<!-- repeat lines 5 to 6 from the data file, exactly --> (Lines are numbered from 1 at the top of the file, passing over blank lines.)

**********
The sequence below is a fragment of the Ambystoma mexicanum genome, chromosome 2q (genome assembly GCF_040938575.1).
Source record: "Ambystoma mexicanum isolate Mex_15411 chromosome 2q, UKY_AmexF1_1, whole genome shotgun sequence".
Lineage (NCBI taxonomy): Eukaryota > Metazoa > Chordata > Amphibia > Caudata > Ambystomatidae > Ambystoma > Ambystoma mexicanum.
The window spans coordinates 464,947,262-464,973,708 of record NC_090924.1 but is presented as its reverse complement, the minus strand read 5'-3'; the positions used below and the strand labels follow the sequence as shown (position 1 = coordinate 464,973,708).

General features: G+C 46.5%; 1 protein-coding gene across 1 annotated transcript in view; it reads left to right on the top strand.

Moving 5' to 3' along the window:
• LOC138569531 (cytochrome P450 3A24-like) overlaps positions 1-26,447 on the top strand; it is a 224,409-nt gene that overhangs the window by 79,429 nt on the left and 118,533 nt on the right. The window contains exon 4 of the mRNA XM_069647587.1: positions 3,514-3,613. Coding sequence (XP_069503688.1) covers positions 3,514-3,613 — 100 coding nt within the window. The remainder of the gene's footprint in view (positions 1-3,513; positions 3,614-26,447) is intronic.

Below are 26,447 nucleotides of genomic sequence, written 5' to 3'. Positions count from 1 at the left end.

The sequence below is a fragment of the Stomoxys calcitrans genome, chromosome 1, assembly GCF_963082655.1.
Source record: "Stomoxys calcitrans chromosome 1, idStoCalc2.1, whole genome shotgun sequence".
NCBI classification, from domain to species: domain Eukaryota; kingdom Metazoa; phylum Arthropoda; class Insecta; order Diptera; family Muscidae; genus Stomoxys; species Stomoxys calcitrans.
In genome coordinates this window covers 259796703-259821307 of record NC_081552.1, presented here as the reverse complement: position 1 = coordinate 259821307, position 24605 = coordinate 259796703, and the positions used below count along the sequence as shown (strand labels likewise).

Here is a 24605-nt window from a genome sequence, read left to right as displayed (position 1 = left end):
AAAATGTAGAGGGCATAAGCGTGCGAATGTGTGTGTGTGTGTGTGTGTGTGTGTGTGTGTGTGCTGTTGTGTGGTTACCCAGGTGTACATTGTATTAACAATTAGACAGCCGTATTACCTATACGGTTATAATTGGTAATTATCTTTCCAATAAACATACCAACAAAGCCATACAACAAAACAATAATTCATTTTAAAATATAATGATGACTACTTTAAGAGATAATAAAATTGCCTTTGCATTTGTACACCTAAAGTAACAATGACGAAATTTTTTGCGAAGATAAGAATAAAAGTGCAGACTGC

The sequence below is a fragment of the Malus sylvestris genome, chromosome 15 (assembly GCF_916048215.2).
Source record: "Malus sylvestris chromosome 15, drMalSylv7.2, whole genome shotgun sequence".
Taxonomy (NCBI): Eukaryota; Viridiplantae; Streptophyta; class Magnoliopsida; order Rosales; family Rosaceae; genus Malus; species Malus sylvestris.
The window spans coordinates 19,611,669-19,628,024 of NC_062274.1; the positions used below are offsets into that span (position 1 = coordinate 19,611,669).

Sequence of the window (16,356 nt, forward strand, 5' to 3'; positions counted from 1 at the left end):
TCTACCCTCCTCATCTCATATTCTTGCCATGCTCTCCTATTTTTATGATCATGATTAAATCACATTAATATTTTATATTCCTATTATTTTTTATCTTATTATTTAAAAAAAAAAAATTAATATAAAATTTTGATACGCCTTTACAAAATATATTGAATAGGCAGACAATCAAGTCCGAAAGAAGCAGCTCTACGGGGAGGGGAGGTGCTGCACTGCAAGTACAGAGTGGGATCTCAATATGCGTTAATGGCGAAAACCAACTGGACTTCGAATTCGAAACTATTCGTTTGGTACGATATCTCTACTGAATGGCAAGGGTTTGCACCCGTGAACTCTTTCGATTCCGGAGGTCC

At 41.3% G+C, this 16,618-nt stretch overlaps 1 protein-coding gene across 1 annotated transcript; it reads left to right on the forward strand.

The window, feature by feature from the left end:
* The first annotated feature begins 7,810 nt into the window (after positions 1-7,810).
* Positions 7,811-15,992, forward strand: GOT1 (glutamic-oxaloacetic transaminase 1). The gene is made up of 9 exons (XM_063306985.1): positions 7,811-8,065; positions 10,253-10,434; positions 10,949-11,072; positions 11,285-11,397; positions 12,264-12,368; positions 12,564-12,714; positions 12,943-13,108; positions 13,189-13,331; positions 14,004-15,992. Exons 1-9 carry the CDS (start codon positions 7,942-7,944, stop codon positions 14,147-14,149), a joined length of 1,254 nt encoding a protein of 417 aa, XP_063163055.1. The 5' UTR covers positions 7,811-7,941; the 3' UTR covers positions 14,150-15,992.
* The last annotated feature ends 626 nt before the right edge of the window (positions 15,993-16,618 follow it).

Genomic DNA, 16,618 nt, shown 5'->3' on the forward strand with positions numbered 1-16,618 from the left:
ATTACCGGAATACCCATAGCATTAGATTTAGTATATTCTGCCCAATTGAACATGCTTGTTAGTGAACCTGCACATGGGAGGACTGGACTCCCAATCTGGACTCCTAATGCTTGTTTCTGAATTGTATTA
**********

General features: G+C 46.5%; 1 protein-coding gene across 1 annotated transcript in view; it reads left to right on the top strand.

Moving 5' to 3' along the window: